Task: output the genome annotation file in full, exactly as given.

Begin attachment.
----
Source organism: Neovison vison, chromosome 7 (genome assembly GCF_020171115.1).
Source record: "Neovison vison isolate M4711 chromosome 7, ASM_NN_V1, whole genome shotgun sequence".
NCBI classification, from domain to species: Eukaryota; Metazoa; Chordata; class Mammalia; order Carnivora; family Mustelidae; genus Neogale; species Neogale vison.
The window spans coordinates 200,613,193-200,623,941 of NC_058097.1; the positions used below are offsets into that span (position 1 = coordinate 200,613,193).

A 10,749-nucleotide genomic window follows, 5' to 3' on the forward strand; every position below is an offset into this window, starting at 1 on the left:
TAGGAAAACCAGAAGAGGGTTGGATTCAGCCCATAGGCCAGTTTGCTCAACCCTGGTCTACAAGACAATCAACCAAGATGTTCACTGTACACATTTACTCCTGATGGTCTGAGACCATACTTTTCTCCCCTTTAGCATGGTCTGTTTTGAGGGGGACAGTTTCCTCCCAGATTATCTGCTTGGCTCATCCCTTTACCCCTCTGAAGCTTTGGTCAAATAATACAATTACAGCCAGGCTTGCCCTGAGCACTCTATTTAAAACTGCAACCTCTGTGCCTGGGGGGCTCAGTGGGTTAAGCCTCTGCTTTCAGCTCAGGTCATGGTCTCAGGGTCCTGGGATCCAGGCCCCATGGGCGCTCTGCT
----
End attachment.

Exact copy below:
Source organism: Neovison vison, chromosome 7 (genome assembly GCF_020171115.1).
Source record: "Neovison vison isolate M4711 chromosome 7, ASM_NN_V1, whole genome shotgun sequence".
NCBI classification, from domain to species: Eukaryota; Metazoa; Chordata; class Mammalia; order Carnivora; family Mustelidae; genus Neogale; species Neogale vison.
The window spans coordinates 200,613,193-200,623,941 of NC_058097.1; the positions used below are offsets into that span (position 1 = coordinate 200,613,193).

A 10,749-nucleotide genomic window follows, 5' to 3' on the forward strand; every position below is an offset into this window, starting at 1 on the left:
TAGGAAAACCAGAAGAGGGTTGGATTCAGCCCATAGGCCAGTTTGCTCAACCCTGGTCTACAAGACAATCAACCAAGATGTTCACTGTACACATTTACTCCTGATGGTCTGAGACCATACTTTTCTCCCCTTTAGCATGGTCTGTTTTGAGGGGGACAGTTTCCTCCCAGATTATCTGCTTGGCTCATCCCTTTACCCCTCTGAAGCTTTGGTCAAATAATACAATTACAGCCAGGCTTGCCCTGAGCACTCTATTTAAAACTGCAACCTCTGTGCCTGGGGGGCTCAGTGGGTTAAGCCTCTGCTTTCAGCTCAGGTCATGGTCTCAGGGTCCTGGGATCCAGGCCCCATGGGCGCTCTGCT